For Jan. 12, 2014: First Sunday after Epiphany, Year A

The Reading            Isaiah 42:1-9

The reading from Isaiah gives us dazzling good news: the chosen of the Lord is coming, not to strut around in pomp and power but to work tirelessly to bring justice to all us people who are out in the dark, off in dungeons, shut in blindness or marooned far from God—and to make of us people who are ourselves bringers of light.

The Response            Psalm 29

Psalm 29 is a meditation on the power of God that is filled with astonishing images: the voice of God has the power to break mighty cedars, set mountains scampering like startled cattle, make sturdy oak trees squirm—and even to make us righteous.

The Second Lesson            Acts 10:34-43

Isaiah announced great good news for Israel. In the second lesson for the first Sunday in Epiphany, blunt Peter, called out of his comfort zone to visit a Roman centurion, summarizes the life and ministry of Jesus: the astounding gift of grace is for anyone—anyone—who will accept it.

The Gospel            Matthew 3:13-17

Jesus, the Son of God, begins his ministry not by announcing how badly everyone else has been doing everything but by seeking baptism from his cousin John.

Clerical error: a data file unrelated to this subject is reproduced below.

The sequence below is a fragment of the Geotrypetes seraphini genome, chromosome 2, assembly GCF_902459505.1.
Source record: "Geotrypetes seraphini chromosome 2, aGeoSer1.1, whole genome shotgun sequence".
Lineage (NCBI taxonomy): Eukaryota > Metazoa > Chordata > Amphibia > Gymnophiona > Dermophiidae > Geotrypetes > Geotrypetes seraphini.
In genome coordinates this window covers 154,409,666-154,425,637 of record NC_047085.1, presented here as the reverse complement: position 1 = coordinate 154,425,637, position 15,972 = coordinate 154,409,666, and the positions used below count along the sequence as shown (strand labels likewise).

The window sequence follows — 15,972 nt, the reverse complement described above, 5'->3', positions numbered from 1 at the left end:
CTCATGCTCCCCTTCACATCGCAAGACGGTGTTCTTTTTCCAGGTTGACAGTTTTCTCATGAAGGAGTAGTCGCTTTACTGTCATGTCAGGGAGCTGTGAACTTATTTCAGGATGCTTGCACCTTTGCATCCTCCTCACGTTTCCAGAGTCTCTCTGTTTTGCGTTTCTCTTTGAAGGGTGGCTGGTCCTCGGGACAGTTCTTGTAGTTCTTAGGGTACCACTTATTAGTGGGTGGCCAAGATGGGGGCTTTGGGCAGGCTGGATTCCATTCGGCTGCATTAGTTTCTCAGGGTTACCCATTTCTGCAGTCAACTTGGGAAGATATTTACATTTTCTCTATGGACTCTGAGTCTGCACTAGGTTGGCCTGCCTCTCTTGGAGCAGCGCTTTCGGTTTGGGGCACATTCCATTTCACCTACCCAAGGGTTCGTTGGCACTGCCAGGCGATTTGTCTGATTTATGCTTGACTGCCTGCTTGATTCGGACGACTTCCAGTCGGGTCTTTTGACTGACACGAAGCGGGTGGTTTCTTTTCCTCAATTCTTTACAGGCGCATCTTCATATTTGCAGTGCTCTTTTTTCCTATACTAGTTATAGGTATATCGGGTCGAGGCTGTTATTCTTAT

Ponderables

The juxtaposition of images in the readings for the first Sunday of Epiphany is startling: a God with the power to set off great earthquakes and dictate terms to the mighty, yet bringing to those whom the world sees as wearing kick-me signs the gentlest of blessing; a God for whom mountains roll over like Rover and oak trees go limp on cue, yet patiently waiting again and again for Peter to blurt out the insight that Jesus and his own brain have been trying to get him to recognize; a God who sits in judgment on the entire universe, yet taking a place in line at the Jordan like everyone else for a baptism that he alone doesn’t really need…

It sounds like I’m being hard on Peter. In fact, I have great sympathy for him. Most thoughtful writers will cheerfully admit that they often don’t truly know what they think until they say or write it. I’m not in that exalted company, but certainly formatting lections and finding translations for them isn’t nearly as effective in obliging my brain to engage with the content as is the act of composing even a few sentences about at least one of them.

But what must it be like to be John? Feet firmly braced in the Jordan’s slightly slimy bottom, you’re up to the hips in water and in lost souls seeking the light; as you’ve done hundreds of times, you release your safety grip on the previous baptizee and reach for the next—only to discover that it’s Aunt Mary’s kid who also happens to be the Son of God. How are you not going to screw this up?

Well, by God’s grace and showing up: what else could do?

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